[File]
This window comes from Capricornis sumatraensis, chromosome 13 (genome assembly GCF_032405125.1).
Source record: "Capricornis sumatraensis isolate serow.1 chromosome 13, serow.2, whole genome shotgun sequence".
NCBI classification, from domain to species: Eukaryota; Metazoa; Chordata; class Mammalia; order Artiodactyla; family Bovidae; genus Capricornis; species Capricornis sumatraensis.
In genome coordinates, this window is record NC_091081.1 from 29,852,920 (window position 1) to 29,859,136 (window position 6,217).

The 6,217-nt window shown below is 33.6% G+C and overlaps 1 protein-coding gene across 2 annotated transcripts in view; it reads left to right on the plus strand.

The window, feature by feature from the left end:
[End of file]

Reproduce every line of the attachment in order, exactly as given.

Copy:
This window comes from Capricornis sumatraensis, chromosome 13 (genome assembly GCF_032405125.1).
Source record: "Capricornis sumatraensis isolate serow.1 chromosome 13, serow.2, whole genome shotgun sequence".
NCBI classification, from domain to species: Eukaryota; Metazoa; Chordata; class Mammalia; order Artiodactyla; family Bovidae; genus Capricornis; species Capricornis sumatraensis.
In genome coordinates, this window is record NC_091081.1 from 29,852,920 (window position 1) to 29,859,136 (window position 6,217).

The 6,217-nt window shown below is 33.6% G+C and overlaps 1 protein-coding gene across 2 annotated transcripts in view; it reads left to right on the plus strand.

The window, feature by feature from the left end: